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We here at the KIND Engineering research group have 3 dedicated labs that we use on a daily basis: AMBER for molecular beam epitaxial (MBE) growth of infrared (low bandgap) semiconductors, OASIS for the characterization of infrared-responsive materials, and MICA for the characterization of infrared detectors and imagers.

AMBER (Antimonide MBE Reactor)

AMBER is an Antimonide-containing Molecular Beam Epitaxial Reactor. AMBER deposits 1-atom thick layers of elements to grow designed semiconductor materials. AMBER is specifically designed to support the growth of superlattice structures (SLS) containing antimony. Antimony-bearing superlattices can be designed to respond to photons across the infrared spectrum while still providing degrees of freedom to control the carrier dynamics. AMBER contains ports to introduce up to 12 elements, and it is currently configured to grow materials with gallium, indium, aluminum, antimony, or arsenic as the constituents and silicon, beryllium, or gallium telluride as the dopants. AMBER is part of the SEAL user-facility.


OASIS (Optical And Structural screening of Infrared Semiconductors) lab

The Optical Analysis and Screening of Infrared Semiconductors (OASIS) lab houses custom and commercial instruments to analyze infrared semiconductors. A Fourier Transform Infrared (FTIR) spectrometer measures absorption, reflection, and photoluminescence. A microwave-reflectance lifetime system measures the dynamic response of semiconductors to optical excitation. OASIS includes an automated sample mapping system that measures photoluminescence and lifetime at user-specified points across a semiconductor wafer. All of the measurements can be performed at a range of temperatures to provide more detailed information about the materials. One research goal is to demonstrate that these early, rapid measurements of wafers can predict final performance characteristics and, therefore, screen material before further processing. OASIS is part of the SEAL user-facility.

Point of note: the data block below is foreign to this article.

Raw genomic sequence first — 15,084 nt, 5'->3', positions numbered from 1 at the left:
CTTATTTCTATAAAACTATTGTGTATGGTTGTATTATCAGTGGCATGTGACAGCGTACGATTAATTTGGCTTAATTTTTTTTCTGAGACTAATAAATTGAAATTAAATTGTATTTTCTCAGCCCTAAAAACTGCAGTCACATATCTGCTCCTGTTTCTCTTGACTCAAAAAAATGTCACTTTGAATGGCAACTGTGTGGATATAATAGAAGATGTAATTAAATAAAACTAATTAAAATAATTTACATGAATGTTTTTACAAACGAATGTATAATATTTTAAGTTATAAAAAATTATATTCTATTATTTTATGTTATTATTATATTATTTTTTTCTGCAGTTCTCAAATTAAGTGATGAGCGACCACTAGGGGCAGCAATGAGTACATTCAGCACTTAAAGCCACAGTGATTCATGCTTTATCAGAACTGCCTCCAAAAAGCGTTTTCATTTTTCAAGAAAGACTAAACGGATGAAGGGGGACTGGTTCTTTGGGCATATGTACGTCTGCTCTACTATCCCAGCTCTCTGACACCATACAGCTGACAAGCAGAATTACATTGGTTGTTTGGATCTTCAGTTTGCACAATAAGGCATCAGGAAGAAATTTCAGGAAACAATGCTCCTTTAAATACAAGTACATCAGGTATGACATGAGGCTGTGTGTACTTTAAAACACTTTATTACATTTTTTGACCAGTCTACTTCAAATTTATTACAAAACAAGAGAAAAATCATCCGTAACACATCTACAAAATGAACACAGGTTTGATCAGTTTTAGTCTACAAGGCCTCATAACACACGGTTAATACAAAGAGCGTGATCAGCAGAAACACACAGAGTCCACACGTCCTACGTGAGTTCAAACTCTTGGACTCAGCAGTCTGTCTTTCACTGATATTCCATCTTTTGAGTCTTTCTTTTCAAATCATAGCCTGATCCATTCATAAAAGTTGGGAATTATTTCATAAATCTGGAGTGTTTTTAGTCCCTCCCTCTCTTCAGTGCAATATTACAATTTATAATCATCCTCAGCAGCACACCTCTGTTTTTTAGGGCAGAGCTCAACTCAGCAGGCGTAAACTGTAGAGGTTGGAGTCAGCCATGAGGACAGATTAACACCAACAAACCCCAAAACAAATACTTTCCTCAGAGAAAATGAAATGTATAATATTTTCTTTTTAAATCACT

MICA (Mid Infrared Characterization and Application) lab

The Mid-Infrared Characterization and Application (MICA) lab houses electro-optical systems to characterize fabricated infrared detectors and imagers. A probe station is used to measure current-voltage-temperature and capacitance-voltage-temperature response characteristics. A custom measurement setup is used to quantify the Quantum Efficiency (QE) and noise of detectors across the infrared spectrum. These quantitative characteristics allow the performance of research detectors to be compared against commercial state-of-the-art detectors. An integrated-circuit readout station is used to test infrared imagers after the integration of an infrared detector array onto a readout integrated circuit (ROIC). Our research explores advances in both the array and the ROIC. In addition, MICA contains open optical benches to support the integration and testing of infrared sensor systems. MICA is part of the Nanotech West user-facility.